After taking a long road trip through more than a dozen states this summer, I can say with confidence that Pittsburgh has one of the best collections of family-friendly museums in the country.  The Pittsburgh Children's Museum in the North Side, is perfect for families with young children. If you haven't been in a while (or never), now is the perfect time to rediscover the magic. From art to cars to water, there's enough here to keep the kiddos entertained for at least a day.  

The Carnegie Science Center is one of our personal favorites. We've been taking the kids since they were three or four. Even if kids are too young to understand the science, they will still enjoy the plethora of hands-on activities. As they age, they will grow into the understanding of all of those "toys".  It's fun for the whole family.

If you've got kids that are interested in history or dinosaurs, The Carnegie Museums of Art and Natural History really give visitors the most bang for their buck.  One admission fee gets you into both museums. The Natural History Museum is famous for its awe-inspiring dinosaur exhibits as well as other favorites like gem and polar worlds.  While you're there, don't be afraid to take your kids to the Museum of Art. I was terrified my kids would touch something and avoided the museum for years. When we did finally attempt it this year we were all pleasantly surprised. They give the kids art activities and the whole family can listen to audio guides to learn more about the paintings. It was really the highlight of our day.

Children's Museum Admission is $13 for adults and $12 for kids

Carnegie Science Center Admission is $19 for adults and $12 for kids
Carnegie Museums of Art & Natural History Admission is $18 for adults and $12 for kids

Feed the Birds

Winter is a great time to pay a visit to the penguins at the National Aviary.  Tucked away almost too quietly on the North Side, the Aviary underwent a multi-million dollar expansion just a couple of years ago.  Whether you're interested in penguins, tropical birds or birds of prey, they have it all.  We especially enjoy the bird shows in the new FliteZone theater and the daily bird feedings.  The Aviary is open daily 10-5.

National Aviary Admission is $13 for adults and $11 for kids

 

Take a Bike Ride

If your kids are like mine, they spend countless hours in the summer riding their bikes. They are going through bike-riding withdrawal over the winter months.  Luckily for us, if we're feeling a little adventurous, we can rectify that. Pittsburgh's' very first indoor bicycle skate park, The Wheel Mill, opened last year.  The Wheel Mill, located just off of Washington Boulevard in Homewood, offers ramps of all shapes and sizes for every level rider. Kids and adults can rent bikes or just bring their own bikes and pay a fee to ride for the day.  Sounds like fun!

Weekend passes for all-day riding are $26 for adults and $17 for kids.  bike rentals extra. Weekday pricing is lower
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Go for a Swim

Obviously, the first thing that comes to mind when we think of getting away from the cold is hopping on a plane to somewhere closer to the equator.  Unfortunately that's not usually possible, so we'll have to make due here in the Burgh.  Nothing feels more like summer than putting on my itsy bitsy teeny weeny yellow polka dot bikini (ok, who are we kidding, it's more like a respectable tankini with full skirt). There are actually several options available to the public to take a dip in a warm pool during the winter months without having a gym membership.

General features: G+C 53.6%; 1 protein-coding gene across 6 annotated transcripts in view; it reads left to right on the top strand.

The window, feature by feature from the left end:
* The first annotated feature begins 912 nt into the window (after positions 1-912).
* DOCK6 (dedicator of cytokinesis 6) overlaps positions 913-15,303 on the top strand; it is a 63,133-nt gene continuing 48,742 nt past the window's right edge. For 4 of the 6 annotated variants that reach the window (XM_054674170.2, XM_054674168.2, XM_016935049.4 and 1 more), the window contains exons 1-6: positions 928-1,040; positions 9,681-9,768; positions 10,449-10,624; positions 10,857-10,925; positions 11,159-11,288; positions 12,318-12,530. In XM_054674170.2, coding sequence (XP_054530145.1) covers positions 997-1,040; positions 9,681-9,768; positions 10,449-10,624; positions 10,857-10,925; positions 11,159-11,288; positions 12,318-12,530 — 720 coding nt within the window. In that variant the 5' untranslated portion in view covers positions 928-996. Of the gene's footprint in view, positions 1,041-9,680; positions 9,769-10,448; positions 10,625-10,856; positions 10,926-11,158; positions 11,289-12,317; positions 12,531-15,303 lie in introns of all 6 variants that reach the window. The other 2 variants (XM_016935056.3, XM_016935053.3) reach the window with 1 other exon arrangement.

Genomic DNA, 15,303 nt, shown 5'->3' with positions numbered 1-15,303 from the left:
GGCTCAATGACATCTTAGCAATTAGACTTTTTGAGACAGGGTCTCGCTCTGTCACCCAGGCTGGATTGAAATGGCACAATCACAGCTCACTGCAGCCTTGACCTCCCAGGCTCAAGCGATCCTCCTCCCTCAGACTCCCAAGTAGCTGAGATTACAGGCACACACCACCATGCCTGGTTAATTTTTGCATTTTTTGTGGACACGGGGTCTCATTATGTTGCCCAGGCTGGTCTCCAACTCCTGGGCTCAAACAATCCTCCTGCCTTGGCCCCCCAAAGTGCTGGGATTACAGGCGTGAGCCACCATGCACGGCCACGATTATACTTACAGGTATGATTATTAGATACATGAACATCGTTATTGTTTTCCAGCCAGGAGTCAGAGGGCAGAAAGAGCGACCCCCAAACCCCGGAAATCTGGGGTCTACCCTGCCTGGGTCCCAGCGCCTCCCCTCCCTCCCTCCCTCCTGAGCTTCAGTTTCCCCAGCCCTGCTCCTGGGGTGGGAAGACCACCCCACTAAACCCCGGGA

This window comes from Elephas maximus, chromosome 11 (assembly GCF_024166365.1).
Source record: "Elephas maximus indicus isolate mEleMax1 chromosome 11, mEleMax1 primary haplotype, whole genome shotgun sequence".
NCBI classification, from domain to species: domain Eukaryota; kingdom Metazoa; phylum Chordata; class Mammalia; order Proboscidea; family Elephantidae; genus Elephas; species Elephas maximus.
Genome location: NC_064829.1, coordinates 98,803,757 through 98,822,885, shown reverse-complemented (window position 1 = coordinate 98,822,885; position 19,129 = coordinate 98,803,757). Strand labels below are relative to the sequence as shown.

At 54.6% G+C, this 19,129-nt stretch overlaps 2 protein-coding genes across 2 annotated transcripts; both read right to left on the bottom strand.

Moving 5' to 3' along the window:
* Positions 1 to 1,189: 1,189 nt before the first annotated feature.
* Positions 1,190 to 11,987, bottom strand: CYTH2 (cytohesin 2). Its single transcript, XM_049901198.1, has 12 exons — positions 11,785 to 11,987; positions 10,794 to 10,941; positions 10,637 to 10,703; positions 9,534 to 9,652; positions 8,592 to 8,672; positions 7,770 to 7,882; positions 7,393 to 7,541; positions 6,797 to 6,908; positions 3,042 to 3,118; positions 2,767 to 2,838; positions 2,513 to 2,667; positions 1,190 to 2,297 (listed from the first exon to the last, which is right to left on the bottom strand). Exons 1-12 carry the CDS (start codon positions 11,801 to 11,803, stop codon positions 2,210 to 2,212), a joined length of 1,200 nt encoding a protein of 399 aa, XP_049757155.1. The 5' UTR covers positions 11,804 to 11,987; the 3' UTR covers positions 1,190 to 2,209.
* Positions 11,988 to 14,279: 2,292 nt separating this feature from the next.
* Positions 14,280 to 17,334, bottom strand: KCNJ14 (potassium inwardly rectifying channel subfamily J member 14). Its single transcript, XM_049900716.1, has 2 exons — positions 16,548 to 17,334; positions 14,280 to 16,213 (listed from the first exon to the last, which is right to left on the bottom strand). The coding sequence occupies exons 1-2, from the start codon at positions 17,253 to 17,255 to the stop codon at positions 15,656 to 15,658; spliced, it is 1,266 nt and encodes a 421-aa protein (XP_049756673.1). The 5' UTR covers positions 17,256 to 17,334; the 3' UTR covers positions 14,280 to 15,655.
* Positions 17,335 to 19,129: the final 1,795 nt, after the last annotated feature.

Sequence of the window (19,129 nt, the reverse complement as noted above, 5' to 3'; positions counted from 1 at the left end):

The Upper St. Clair Athletic Club has a wonderful indoor pool, complete with lazy river and play structure. It's open to the public with a daily entry fee of $12.

The Carnegie Athletic Club of Homestead has an indoor pool and offers day passes for just $10 for an individual or $15 for a family of 4 for the day.

The Kingsley Assocation on Frankstown Avenue opens its pool to the public every day but Sunday for a daily entry fee of just $5.

Olympic Swim and Health Club, located 20 minutes east of the city, offers public passes for its indoor pool for a $5 guest fee

The historic Oliver Bath House is the best bargain in town, offering a daily swim pass for just $3 for kids and $4 for adults. The Bath House is located in the South Side of Pittsburgh.

 

Play with Toys

If you're in the mood for a little drive and want to see something really cool, head on up to Butler to visit Playthings, Etc.  Billed by locals as the “coolest toy store in the world”, this Butler, PA toy store is shaped like a stealth bomber which just makes you want to go in and explore. Playthings has an inventory of over 3,000 toys ranging from RC cars to toddler toys. Employees will often give demonstrations of fun toys like pogo sticks and rocket ships. Even if you just go look and play with the samples, it's a fun road trip. Playthings, Etc. is located at 2483 William Flinn Hwy, Butler, PA 16001.  They are open from 10-8 on Saturday.  Closed Sunday


E2 Toys2Try, located in Bridgeville, is another fun toy store/playplace for the younger set.  You can shop for unique and specialty toys while enjoying complimentary coffee, tea and wifi while the kids play in the indoor/outdoor playground.  They are open 10-5:30 on Saturdays (call ahead to check playground hours). The playground cost $8 for the first child and $6 for additional children.